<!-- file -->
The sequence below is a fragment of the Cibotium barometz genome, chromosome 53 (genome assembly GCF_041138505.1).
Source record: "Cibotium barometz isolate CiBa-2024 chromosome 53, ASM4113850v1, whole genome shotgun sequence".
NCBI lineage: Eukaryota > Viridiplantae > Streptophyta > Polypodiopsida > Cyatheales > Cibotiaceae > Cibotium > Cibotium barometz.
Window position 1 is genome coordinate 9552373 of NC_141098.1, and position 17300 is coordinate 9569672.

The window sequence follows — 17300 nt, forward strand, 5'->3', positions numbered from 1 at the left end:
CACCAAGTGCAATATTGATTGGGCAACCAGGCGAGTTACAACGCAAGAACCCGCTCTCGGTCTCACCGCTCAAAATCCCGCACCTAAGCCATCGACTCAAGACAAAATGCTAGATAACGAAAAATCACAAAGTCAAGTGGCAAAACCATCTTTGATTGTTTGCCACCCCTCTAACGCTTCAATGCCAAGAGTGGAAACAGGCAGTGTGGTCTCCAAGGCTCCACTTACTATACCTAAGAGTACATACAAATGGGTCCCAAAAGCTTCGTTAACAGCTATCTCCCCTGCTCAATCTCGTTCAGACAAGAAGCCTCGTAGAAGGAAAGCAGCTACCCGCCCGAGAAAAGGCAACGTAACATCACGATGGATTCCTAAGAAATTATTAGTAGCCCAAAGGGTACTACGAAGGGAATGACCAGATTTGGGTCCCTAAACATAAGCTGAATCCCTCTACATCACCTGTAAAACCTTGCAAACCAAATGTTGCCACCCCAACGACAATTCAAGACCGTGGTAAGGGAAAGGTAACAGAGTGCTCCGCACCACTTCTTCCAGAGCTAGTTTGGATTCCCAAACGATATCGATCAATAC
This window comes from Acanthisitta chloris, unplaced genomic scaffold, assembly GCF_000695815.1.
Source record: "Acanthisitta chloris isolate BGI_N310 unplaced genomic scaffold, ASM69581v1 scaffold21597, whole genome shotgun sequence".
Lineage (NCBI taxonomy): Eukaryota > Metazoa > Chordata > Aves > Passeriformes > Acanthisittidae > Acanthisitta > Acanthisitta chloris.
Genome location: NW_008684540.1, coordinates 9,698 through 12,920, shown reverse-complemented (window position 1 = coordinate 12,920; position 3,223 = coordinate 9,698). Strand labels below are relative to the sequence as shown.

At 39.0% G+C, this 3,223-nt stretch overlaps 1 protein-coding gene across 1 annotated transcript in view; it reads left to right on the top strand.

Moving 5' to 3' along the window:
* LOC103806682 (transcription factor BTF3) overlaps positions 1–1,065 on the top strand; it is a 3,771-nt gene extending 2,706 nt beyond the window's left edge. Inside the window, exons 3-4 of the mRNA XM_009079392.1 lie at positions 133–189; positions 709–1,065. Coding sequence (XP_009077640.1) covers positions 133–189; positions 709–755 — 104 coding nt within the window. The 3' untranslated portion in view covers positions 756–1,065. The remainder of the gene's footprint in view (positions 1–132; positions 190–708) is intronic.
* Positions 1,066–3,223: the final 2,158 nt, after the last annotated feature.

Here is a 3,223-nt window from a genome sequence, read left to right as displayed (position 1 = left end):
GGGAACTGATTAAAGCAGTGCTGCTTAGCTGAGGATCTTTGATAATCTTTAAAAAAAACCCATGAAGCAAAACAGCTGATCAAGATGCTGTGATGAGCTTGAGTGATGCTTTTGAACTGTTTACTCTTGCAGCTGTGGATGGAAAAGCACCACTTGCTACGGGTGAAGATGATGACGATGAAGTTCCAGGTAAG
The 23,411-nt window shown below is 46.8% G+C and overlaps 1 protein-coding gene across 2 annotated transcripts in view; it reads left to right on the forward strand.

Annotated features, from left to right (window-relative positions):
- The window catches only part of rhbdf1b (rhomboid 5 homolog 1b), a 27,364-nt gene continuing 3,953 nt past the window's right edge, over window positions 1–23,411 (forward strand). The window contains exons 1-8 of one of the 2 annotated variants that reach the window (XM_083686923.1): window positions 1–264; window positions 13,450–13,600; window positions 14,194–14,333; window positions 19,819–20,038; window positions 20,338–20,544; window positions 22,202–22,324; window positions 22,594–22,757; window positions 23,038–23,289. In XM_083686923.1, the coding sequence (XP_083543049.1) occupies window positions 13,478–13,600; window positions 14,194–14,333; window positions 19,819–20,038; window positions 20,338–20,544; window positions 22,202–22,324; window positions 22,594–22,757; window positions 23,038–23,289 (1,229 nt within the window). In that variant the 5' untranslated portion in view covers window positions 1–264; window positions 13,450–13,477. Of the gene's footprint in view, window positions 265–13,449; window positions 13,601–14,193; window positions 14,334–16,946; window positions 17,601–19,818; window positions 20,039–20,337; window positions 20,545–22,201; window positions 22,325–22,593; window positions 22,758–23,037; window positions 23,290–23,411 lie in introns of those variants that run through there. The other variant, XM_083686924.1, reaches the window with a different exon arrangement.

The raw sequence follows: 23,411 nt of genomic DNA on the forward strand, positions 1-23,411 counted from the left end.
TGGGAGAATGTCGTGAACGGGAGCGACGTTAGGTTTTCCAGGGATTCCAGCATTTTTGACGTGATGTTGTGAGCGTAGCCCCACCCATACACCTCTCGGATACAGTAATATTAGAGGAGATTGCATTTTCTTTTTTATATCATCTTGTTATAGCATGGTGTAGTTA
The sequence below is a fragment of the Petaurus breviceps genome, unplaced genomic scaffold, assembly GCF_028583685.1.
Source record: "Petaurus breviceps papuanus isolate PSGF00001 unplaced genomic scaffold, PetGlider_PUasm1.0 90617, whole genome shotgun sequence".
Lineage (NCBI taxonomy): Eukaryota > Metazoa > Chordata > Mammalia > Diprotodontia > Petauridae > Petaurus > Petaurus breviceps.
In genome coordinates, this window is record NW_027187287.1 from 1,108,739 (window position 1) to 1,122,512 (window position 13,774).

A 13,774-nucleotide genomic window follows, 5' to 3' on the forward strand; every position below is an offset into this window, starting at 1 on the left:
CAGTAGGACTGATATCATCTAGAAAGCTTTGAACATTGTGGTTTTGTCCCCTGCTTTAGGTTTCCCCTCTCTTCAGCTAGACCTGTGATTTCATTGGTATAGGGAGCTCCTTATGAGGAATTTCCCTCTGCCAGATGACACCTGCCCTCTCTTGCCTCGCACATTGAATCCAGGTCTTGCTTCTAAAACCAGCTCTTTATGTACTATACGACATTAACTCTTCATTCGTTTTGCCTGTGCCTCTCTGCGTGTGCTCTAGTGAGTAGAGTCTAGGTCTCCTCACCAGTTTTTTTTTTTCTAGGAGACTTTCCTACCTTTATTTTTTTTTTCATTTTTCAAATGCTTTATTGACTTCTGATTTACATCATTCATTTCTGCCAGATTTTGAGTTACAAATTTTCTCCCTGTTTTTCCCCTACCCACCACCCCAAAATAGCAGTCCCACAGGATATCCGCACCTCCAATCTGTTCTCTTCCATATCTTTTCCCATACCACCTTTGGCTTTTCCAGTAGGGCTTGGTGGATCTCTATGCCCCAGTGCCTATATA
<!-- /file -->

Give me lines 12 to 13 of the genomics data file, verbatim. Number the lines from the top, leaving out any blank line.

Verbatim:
Moving 5' to 3' along the window:
* LOC103806682 (transcription factor BTF3) overlaps positions 1–1,065 on the top strand; it is a 3,771-nt gene extending 2,706 nt beyond the window's left edge. Inside the window, exons 3-4 of the mRNA XM_009079392.1 lie at positions 133–189; positions 709–1,065. Coding sequence (XP_009077640.1) covers positions 133–189; positions 709–755 — 104 coding nt within the window. The 3' untranslated portion in view covers positions 756–1,065. The remainder of the gene's footprint in view (positions 1–132; positions 190–708) is intronic.